Thank you for your points. They make sense to me.

    The feedback issue is one I am also nonplussed at in the sense of ‘consensus’ (or IPCC) proclamation. THere appears to be no evidence to support the postulation that feedbacks are likely to cause such a massive increase in climate sensitivity. In fact, considering the evidence that we have had a relatively small increase in gt for a relatively large increase in ‘forcing agents” (assuming – which I don’t – that the effect is significant in the first case), the no feedback CS is currently guessed at around 1 deg C whereas the with-feedback CS is guessed at around 3 deg C.

    As the relationship is ‘non-linear’, the observed warming rate is likely to reduce, not accelerate. There is NO evidence for ‘Thermal inertia lag’ and the warming has not increased since 1998.

    ["There is currently no way to know how much of the warming (if any) is specifically due to the increased CO2."]

    Absolutely correct. When this sensible point is considered, this would tend to suggest a CS of around 1 deg C with all feedbacks and forcings even if a 50% contribution from CO2 is assumed. Even that is a guess.

    The point is no-one knows for sure.

    I would like to see some balance and humility brought into the debate, instead of assumption and dogma. I repeat, if the data does not support the theory, then the theory should be revisited. Surely that is in the best interests of Science?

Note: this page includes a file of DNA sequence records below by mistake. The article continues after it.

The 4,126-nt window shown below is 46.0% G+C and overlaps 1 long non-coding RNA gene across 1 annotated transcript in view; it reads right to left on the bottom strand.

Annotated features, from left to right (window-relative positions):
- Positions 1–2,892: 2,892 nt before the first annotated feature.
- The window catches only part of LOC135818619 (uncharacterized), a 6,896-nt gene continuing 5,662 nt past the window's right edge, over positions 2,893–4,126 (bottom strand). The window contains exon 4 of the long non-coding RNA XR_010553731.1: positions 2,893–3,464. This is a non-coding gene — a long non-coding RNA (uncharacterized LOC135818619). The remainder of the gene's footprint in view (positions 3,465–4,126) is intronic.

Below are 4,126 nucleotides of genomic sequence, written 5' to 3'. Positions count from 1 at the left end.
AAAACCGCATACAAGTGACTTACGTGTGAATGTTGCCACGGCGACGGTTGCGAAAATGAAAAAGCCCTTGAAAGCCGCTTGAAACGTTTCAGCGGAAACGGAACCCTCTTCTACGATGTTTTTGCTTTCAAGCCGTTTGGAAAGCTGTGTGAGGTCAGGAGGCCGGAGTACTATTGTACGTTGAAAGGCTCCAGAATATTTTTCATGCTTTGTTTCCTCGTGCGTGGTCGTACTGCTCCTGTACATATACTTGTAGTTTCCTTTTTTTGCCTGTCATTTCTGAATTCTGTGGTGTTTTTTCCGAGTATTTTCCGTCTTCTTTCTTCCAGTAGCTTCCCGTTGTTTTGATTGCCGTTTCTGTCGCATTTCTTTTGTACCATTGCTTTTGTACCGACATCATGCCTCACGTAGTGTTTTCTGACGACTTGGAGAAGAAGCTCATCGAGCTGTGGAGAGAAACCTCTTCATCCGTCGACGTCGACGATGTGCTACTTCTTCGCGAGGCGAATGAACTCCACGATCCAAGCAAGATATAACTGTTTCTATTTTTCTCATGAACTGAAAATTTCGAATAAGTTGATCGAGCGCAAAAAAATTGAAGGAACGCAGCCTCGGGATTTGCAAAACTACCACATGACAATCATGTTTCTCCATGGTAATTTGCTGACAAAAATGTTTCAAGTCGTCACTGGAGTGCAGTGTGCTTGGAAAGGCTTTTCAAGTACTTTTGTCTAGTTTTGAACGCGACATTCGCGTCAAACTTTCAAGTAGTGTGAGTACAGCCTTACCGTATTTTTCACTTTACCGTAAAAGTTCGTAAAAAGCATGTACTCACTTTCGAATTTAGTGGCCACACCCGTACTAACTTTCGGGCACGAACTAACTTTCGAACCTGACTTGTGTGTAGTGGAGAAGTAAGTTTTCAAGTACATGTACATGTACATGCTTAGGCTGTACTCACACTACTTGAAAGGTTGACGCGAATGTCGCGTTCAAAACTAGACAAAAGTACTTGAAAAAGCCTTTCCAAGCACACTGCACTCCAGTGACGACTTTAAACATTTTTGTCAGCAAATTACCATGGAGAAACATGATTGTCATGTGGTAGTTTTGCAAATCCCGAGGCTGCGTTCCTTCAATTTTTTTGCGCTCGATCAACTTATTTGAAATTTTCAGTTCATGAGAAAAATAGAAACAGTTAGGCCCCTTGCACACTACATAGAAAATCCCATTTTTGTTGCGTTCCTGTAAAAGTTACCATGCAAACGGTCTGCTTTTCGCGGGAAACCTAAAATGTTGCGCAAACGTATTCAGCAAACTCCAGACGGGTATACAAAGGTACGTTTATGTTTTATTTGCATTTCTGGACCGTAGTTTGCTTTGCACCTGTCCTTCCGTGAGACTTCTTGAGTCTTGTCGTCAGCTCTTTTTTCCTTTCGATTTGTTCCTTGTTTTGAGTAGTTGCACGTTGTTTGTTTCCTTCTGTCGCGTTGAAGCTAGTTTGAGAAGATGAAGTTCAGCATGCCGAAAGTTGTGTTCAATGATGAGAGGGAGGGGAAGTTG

Thanks for your posts.


    • Arfur Bryant,

      Did you complain to Lacis that he couldn’t give an exact answer? Look at the statement (nb 25% is later refined to 20% for CO2). Is it not explicit? Would you, as a layman, not think that it was a scientifically true statement and that it meant what it said?

      From the Lacis et al (2010) paper, they note:

      Because of overlapping absorption, the fractional attribution of the greenhouse effect is to some extent qualitative (as shown by the dashed and dotted extremum lines in Fig. 1), even though the spectral integral is a full and accurate determination of the atmospheric greenhouse strength for the specified global temperature structure.”

      Which is the point I was making to there being no exact answer. However, I don’t object to you asking the question (nor do I particularly love the Lacis study), but rather to the argument you made after receiving the approximate answer of 20%.

      The trouble is, a moments thought shows why it cannot be true, and yet I am the one you are criticizing!

      I am critizing your argument because the “moments thought” seems to assume a linear forcing increase with respect to concentration, which is incorrect.

      By your argument, therefore, the next doubling from 560 to 1120ppm will produce another 3.7 Wpm2 forcing, right?

      Approximately, yes.